How highway bridges sing—or groan—in the rain to reveal their health
A team of BYU engineers has found that by listening to how a highway bridge sings in the rain they can determine serious flaws in the structure.
Employing a method called impact-echo testing, professors Brian Mazzeo and Spencer Guthrie can diagnose the health of a bridge's deck based on the acoustic footprint produced by a little bit of water.
Specifically, the sound created when a droplet makes impact can reveal hidden dangers in the bridge.
"There is a difference between water hitting intact structures and water hitting flawed structures," Mazzeo said. "We can detect things you can't see with a visual inspection; things happening within the bridge itself."
The study presents a more efficient and cost-effective method to address the mounting safety concerns over bridge corrosion and aging across the U.S. and beyond.
While impact-echo testing for bridges is nothing new to engineers, the BYU researchers are the first to use water droplets to produce acoustic responses. Current testing relies on solid objects such as hammers and chains.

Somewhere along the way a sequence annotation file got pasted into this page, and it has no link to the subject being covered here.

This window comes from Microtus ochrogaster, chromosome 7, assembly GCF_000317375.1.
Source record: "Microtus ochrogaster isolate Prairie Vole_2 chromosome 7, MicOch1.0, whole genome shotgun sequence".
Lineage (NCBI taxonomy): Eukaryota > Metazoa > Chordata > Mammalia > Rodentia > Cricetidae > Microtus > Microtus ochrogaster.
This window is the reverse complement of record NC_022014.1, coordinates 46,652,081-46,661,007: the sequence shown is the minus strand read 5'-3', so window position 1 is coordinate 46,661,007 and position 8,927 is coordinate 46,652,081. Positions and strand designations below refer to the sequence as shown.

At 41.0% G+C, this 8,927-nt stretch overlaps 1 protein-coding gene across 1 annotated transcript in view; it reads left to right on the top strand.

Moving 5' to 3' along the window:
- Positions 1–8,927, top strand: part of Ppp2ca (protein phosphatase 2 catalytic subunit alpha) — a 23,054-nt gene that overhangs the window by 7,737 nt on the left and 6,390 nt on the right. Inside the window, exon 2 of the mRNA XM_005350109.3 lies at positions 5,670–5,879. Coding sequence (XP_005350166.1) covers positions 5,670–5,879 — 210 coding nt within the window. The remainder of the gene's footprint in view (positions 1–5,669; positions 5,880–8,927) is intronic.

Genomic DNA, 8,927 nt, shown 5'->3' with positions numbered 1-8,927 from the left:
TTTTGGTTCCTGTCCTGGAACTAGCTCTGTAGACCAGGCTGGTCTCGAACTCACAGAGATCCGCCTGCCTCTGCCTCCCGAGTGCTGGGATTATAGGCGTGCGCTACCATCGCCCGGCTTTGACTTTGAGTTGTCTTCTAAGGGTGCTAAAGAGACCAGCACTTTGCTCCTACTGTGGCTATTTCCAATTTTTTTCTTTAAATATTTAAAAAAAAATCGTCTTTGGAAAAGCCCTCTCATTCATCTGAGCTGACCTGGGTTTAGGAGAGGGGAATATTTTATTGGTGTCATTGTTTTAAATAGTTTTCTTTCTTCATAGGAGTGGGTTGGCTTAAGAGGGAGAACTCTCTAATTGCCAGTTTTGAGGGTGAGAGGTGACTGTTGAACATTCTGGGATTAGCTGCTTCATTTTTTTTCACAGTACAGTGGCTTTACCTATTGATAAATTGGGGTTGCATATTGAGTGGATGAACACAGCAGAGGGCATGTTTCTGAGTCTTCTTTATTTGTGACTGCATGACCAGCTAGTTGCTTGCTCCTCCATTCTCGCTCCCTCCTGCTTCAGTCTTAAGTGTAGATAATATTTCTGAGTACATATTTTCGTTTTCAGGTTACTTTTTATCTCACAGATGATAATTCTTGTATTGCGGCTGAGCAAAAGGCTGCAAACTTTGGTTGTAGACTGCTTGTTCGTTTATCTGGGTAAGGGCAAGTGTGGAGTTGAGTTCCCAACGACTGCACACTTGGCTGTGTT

The idea is to detect delamination, or the separation of structural layers, in a concrete bridge deck. The most common method involves dragging a chain over a bridge and marking spots where dull, hollow sound is produced.
However, this method can take hours to carry out for a single bridge and requires lane closures that come with additional complications.
"The infrastructure in the U.S. is aging, and there's a lot of work that needs to be done," Guthrie said. "We need to be able to rapidly assess bridge decks so we can understand the extent of deterioration and apply the right treatment at the right time."
The study results, published in the October issue of Non-Destructive Testing and Evaluation International, could help transform deck surveys into rapid, automated and cost efficient exercises.
The method is as simple as dropping droplets of water on the material and recording the sound. The acoustic response indicates the health of the concrete.
"The response gives you an indication of both the size and the depth of the flaw," Mazzeo said.
Mazzeo said the method could be used to test materials beyond bridges, including aircraft composites, which are susceptible to delamination.
Though the current research is preliminary, the researchers envision a day where bridge deck surveys would take only a few moments.
"We would love to be able to drive over a bridge at 25 or 30 mph, spray it with water while we're driving and be able to detect all the structural flaws on the bridge," Mazzeo said. "We think there is a huge opportunity, but we need to keep improving on the physics."